12-Year-Old Dies In An Accident, Family Donates His Eyes

The Logical Indian Crew

June 23rd, 2017

Image Credit: Indian Express | Deccan Chronicle

In a bizarre accident, an eighth standard student, Chavala Sri Harsha from Kommuvari Veedhi, Vijayawada, AP died on Tuesday when a branch of a tree fell on him and pierced his throat. “A eucalyptus tree got uprooted and the branches fell on Harsha, while he was proceeding on the main road. The locals rushed him to a nearby hospital, but in vain,” an onlooker said. Despite the unbearable grief, the family have decided to donate the eyes of Harsha. Police Commissioner D. Gautam Sawang paid tributes to the boy and has praised the humanity of the bereaved family.

How is eye donation useful?

According to National Programme for Control of Blindness, there are 1.8 crore blind people in India, out of which 20 lakh are corneally blind and are in dire need of transplantation. Against an annual requirement of 75,000 to 1,00,000 corneal requirement in India, only 37,103 corneas are donated in the present. Over 90% of more 41,300 cornea transplants are performed each year to provide vision to corneally blind patients successfully. According to Sankara Nethralaya, there are almost 270,000 blind children in India, treating corneal blindness through the method of corneal transplantation will surely bring about a massive change.

A wise man utilises the precious gift of eyesight while alive as well as after death. Donation of eyes can give vision to two blind people and help them enjoy the colourful and lively world and bring them out of their dark, dreary life. There is no substitute for human tissue, and the process of removing the eye is called enucleation.

Donating eyes can also be seen as a way to give back to the society and a human, philanthropic act. Eye donation of the deceased can be authorised by next of kith and kin.This act can primarily help the corneally blind, as the front and bright part of the ophthalmic tissue is used, a process also called as corneal drafting.

An eye bank facilitates removal of eyes and then distributes it to the needy. Eye banks are covered under Transplantation of Human Organs Act. The government issues certificates of registration to eye banks and has a provision to revoke them if any misuse is found to be taking place.

Who can donate eyes ?

  • Eyes should be ideally donated after 6 to 8 hours of death.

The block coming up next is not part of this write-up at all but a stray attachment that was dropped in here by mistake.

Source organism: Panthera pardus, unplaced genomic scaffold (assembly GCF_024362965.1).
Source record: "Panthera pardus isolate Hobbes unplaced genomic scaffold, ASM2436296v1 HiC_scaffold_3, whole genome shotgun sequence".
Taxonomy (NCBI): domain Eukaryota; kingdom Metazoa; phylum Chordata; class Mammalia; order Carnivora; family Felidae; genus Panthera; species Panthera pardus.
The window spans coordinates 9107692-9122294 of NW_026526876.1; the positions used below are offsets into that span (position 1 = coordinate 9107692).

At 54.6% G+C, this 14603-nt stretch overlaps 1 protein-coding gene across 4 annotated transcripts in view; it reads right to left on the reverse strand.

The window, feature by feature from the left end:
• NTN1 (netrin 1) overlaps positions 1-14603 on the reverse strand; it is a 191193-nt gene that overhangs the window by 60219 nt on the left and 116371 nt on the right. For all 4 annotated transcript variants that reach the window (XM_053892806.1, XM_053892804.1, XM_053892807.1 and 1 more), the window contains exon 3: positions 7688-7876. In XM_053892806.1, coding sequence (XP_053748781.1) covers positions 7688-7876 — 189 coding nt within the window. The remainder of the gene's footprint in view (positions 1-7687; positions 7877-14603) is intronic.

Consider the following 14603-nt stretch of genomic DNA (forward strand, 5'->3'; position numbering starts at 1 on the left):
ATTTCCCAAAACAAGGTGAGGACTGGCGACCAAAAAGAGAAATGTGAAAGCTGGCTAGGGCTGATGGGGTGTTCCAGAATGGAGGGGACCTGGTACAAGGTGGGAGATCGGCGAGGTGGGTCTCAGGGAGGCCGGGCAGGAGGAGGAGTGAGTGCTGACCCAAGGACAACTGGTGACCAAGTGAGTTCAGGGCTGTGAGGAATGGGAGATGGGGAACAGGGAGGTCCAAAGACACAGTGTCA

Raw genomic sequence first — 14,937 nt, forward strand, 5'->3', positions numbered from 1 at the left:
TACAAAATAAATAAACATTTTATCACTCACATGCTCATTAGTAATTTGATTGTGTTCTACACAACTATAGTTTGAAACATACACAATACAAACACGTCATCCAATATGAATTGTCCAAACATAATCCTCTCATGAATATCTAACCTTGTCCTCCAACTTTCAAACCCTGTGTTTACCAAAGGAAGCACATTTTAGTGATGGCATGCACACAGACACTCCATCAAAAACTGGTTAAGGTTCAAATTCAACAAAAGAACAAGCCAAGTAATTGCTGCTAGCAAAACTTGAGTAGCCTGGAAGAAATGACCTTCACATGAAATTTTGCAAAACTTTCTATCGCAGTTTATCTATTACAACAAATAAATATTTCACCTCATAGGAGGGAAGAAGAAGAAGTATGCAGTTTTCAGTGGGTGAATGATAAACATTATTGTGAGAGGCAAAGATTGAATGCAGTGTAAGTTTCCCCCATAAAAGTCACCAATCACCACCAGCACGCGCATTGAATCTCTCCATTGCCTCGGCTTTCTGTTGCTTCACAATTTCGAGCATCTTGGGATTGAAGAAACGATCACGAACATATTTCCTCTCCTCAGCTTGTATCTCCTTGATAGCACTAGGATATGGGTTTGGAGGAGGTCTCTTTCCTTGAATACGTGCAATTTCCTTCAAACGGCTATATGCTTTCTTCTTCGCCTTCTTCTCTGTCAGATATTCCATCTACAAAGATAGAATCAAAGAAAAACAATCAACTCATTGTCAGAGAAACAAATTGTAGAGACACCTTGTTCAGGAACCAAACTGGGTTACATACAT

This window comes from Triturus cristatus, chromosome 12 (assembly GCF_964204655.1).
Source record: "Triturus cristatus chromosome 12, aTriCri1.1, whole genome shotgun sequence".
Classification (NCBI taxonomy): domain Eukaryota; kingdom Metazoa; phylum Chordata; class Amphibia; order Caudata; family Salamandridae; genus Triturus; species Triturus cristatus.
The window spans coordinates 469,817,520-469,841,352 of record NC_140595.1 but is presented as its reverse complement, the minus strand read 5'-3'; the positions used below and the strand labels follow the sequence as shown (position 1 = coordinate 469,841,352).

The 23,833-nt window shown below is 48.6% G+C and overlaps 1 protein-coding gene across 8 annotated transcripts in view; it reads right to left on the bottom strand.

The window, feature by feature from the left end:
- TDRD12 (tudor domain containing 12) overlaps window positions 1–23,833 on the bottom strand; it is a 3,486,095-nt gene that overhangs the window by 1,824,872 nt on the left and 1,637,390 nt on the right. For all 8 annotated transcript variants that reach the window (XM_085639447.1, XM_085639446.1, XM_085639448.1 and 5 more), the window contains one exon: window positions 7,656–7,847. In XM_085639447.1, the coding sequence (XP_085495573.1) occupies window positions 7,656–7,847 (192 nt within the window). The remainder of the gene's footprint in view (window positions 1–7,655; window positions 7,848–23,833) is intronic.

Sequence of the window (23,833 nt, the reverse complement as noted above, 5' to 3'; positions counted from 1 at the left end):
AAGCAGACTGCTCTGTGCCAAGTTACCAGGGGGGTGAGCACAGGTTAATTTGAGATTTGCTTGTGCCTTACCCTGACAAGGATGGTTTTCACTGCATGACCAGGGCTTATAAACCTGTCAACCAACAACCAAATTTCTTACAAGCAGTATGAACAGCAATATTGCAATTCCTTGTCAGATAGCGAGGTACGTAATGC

• Anyone from any age group can become eye donors. People suffering from Asthma, Diabetes, Hypertension or even Cataract can become successful donors.
  • One needs to contact the nearest eye bank and experts will collect the eyes which are again a twenty-minute procedure.
  • One can also take precautions like applying antibiotic eye drops and keeping the eyes of the deceased shut to facilitate a smooth process of removal.

How can you PLEDGE your eyes?

He/She must take a PLEDGE for eye donation by signing up and filling a form collected from the nearest eye bank. This will help him get a card which would mention his intention of donating his/her eyes after death. One must also let immediate kith and kin know about his decision of donating eyes after death. If it remains in the knowledge of friends and family of the deceased about the donor’s decision, wastage can be avoided. In a case of any freak mishap, friends and relatives of deceased who bore the testimony of the deceased’s wish to donate eyes can begin the procedure at the soonest. Earliest removal of cornea thereby can help one blind patient. Immediate family members or friends can also give eyes if the deceased has not pledged his eyes before hand. Donor anonymity is strictly preserved by law.

For further information on this topic, one can directly get in touch with a few renowned eye hospitals in India like Sankara Nethralaya, Aravind Eye Hospital and L V Prasad Eye Hospital. If you want to look up the nearest eye bank in your state Eye Bank Association of India will be an ideal option. National Programme for Control of Blindness will give a comprehensive glance about the missions and programmes undertaken by the government, detailed achievement of success rate of these schemes and state-wise reports.


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